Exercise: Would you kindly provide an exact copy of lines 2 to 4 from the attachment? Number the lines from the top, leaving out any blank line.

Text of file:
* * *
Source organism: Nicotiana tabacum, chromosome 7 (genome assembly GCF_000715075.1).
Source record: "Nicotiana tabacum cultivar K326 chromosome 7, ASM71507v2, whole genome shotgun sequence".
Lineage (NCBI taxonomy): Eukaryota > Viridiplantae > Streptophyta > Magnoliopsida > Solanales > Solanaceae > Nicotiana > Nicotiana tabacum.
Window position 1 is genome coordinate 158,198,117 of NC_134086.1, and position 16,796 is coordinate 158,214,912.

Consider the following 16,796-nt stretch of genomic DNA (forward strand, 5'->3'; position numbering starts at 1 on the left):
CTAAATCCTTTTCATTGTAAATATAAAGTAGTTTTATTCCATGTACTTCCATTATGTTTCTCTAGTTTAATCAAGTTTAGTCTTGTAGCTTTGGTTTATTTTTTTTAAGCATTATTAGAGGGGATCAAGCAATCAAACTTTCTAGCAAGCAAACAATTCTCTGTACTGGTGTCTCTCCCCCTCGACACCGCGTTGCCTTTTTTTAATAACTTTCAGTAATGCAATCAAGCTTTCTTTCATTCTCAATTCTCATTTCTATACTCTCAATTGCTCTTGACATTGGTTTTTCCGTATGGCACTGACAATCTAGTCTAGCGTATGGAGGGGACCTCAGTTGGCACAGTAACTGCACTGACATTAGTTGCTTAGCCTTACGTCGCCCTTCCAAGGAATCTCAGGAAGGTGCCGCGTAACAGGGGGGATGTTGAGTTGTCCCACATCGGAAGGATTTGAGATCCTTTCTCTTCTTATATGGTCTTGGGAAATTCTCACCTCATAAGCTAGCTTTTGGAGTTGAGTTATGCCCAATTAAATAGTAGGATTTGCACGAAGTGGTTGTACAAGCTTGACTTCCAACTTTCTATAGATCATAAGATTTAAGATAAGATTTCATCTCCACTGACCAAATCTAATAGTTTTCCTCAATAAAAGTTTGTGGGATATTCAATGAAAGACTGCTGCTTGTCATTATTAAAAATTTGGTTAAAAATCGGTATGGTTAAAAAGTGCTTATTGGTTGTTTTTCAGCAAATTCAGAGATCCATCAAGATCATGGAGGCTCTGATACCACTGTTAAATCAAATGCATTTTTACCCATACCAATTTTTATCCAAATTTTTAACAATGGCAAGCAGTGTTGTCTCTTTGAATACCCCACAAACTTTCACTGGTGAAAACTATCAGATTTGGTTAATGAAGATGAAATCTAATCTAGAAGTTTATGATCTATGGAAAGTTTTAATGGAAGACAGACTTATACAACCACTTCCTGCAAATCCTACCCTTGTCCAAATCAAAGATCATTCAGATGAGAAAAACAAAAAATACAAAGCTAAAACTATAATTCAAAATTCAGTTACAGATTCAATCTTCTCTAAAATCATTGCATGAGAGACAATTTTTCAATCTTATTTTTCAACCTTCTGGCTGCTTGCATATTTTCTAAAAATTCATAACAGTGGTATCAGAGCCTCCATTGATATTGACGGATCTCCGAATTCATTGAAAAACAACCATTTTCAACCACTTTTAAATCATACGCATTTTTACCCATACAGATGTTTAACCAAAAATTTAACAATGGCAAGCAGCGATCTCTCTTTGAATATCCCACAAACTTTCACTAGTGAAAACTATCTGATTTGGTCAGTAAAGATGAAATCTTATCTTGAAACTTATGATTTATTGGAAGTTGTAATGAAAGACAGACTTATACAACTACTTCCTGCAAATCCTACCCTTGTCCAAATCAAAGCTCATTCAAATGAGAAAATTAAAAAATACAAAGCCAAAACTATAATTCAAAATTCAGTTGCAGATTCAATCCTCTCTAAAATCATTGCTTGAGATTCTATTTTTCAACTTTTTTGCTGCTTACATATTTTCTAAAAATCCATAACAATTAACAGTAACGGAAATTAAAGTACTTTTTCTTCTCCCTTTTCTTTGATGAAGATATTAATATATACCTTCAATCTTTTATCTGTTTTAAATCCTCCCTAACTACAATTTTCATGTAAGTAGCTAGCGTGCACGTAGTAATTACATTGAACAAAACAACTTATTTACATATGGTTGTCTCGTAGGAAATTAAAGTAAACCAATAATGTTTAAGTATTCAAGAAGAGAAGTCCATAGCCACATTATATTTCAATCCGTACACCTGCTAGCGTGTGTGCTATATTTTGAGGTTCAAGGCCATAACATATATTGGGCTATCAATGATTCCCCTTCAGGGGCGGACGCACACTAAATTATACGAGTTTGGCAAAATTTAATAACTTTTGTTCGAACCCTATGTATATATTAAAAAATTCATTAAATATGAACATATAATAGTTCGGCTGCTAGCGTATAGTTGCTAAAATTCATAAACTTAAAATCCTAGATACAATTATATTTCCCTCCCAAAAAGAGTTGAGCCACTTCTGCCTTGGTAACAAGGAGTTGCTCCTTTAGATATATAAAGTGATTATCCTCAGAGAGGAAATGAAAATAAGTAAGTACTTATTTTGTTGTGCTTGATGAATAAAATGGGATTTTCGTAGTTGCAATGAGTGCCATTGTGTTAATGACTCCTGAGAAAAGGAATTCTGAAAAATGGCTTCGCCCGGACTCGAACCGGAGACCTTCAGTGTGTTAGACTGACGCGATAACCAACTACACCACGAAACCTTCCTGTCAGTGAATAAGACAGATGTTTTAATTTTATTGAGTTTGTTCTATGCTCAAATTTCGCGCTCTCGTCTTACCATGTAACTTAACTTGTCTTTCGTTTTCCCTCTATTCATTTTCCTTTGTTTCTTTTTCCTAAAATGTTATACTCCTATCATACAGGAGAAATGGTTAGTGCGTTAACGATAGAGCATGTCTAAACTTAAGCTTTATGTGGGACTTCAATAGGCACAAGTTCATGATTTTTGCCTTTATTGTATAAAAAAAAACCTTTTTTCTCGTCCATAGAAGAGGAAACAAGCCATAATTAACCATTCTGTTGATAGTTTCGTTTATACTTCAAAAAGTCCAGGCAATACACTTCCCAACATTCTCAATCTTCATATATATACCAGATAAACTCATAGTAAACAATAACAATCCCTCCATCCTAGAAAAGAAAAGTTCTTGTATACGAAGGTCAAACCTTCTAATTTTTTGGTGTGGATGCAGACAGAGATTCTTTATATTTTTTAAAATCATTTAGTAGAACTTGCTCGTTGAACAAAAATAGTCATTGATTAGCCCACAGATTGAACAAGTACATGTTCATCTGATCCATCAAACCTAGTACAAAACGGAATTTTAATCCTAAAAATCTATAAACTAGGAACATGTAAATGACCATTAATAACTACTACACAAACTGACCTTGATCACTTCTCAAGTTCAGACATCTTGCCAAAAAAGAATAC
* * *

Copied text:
Source record: "Nicotiana tabacum cultivar K326 chromosome 7, ASM71507v2, whole genome shotgun sequence".
Lineage (NCBI taxonomy): Eukaryota > Viridiplantae > Streptophyta > Magnoliopsida > Solanales > Solanaceae > Nicotiana > Nicotiana tabacum.
Window position 1 is genome coordinate 158,198,117 of NC_134086.1, and position 16,796 is coordinate 158,214,912.